A priceless sheet of the world's first adhesive stamp, the Penny Black, is set to leave the UK for the first time on 25 May. The sheet is one of a mere handful left in the world, all of which are kept at The Postal Museum in London.

Stored in a secure, humidity controlled, alarmed vault, the 176-year-old stamps are so rare that they are transported under armed escort in a specially designed bomb-proof case. The case is fitted with shock alarms and sensors so that the Museum can check on the condition of the stamps throughout the journey. The stamps are being transported to New York, for the World Stamp Show, which happens once every decade and is expected to bring in a quarter of a million visitors. After the show, the Penny Blacks will go on permanent display in London, where The Postal Museum will open its doors in spring 2017.

The Penny Black
One of the only surviving sheets of the world's first stamps, the Penny Black, is inspected prior to leaving the UK for the first time at The Postal Museum Miles Willis/ Getty Images for The Postal Museum

The Penny Black was the first of its kind to be used in a public postal system. It was first issued in the UK on 1 May 1840, for official use from 6 May of the same year. The concept of using an adhesive stamp was put forward by Sir Rowland Hill, an English teacher, inventor and social reformer who campaigned for a comprehensive reform of the postal system, based on the concept of the Uniform Penny Post.

In 1837, British postal rates were high and complicated. Rowland Hill proposed an alternative idea, an adhesive stamp to indicate pre-payment of postage, in other words "...a bit of paper just large enough to bear the stamp, and covered at the back with a glutinous wash".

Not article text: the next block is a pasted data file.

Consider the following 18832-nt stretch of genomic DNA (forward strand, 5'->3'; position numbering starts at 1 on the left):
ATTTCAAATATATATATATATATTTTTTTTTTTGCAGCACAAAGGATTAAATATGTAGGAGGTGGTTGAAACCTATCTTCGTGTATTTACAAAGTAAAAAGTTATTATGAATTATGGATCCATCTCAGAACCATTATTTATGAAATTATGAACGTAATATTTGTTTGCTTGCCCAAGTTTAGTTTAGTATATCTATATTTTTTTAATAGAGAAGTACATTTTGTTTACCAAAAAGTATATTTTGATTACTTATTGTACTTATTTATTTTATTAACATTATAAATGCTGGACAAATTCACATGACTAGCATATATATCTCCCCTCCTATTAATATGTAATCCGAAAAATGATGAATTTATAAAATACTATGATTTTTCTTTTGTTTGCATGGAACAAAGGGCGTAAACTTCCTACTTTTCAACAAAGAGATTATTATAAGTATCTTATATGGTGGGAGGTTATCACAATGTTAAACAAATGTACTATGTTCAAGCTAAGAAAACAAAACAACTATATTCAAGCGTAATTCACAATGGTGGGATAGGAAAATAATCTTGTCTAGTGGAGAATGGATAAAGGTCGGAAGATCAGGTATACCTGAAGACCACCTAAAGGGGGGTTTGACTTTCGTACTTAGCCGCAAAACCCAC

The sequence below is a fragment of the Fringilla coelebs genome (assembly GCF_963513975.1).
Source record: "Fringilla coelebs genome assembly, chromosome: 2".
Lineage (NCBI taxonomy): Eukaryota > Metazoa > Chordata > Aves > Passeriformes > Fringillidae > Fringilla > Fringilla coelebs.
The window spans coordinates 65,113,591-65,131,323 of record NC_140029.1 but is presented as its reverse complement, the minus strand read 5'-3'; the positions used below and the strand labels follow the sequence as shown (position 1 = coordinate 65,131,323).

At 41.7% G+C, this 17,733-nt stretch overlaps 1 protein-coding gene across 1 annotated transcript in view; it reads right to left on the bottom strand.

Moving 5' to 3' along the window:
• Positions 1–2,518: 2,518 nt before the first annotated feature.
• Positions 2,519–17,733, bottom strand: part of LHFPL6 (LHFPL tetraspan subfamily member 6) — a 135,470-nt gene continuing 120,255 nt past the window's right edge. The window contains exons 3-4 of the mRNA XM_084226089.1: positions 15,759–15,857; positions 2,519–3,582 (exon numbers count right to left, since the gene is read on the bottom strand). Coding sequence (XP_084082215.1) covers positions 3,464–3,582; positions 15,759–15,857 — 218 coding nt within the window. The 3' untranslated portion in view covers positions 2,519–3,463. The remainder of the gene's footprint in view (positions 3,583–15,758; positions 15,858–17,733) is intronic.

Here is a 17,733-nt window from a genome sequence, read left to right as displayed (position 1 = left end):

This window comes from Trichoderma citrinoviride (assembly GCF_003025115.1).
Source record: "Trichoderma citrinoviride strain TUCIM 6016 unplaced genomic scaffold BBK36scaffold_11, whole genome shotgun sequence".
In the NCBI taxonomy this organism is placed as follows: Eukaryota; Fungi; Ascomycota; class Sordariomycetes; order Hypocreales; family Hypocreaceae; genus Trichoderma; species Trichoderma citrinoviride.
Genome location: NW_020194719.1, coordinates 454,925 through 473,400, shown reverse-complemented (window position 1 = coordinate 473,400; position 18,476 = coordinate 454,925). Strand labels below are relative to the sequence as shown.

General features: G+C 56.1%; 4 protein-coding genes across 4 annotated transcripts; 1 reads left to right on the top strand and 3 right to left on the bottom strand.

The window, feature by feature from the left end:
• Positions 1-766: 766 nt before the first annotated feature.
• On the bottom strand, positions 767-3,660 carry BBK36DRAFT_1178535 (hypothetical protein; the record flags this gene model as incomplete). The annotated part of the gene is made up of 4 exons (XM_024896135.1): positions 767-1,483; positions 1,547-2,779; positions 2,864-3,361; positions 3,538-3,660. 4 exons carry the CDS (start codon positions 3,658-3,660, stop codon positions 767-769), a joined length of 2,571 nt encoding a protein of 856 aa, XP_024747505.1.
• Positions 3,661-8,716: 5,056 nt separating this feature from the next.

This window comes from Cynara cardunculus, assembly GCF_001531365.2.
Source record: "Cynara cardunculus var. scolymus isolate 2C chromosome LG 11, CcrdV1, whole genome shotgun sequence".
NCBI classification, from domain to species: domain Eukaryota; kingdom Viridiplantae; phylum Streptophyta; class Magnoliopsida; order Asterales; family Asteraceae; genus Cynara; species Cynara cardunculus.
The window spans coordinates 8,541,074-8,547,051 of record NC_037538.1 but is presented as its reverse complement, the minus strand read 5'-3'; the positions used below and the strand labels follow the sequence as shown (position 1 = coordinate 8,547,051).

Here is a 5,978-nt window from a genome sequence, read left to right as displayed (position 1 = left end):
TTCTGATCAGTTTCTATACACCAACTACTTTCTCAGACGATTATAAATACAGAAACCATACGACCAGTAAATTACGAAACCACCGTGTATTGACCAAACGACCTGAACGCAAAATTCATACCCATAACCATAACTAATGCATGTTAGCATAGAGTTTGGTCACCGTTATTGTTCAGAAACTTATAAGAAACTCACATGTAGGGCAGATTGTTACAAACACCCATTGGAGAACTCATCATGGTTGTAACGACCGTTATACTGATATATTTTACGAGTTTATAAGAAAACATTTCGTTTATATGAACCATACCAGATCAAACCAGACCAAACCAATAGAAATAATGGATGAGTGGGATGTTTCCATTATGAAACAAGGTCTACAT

At the time it was normal for the recipient to pay postage on delivery, charged by the sheet and distance travelled. By contrast, the Penny Black allowed letters of up to 14g to be delivered at a flat rate of one penny, regardless of distance.

Featuring a portrait of Queen Victoria, engraved by Charles Heath and his son Frederick, the design was based on a sketch provided by Henry Corbould. Corbould had taken inspiration from the 1834 cameo-like head by William Wyon, which was used to commemorate the Queen's visit to London 1837. For security reasons, the background of the stamp was of white-line machine engraving, also used on banknotes. It was supplied by the printers Perkins Bacon and was printed on the "D" cylinder press.

Queen Victoria remained on British stamps until her death in 1901. Since then, British stamps bear a portrait or silhouette of the monarch, in some way or another. British stamps are the only stamps in the world where there is no indication of a country of origin – the monarch's image symbolises the United Kingdom.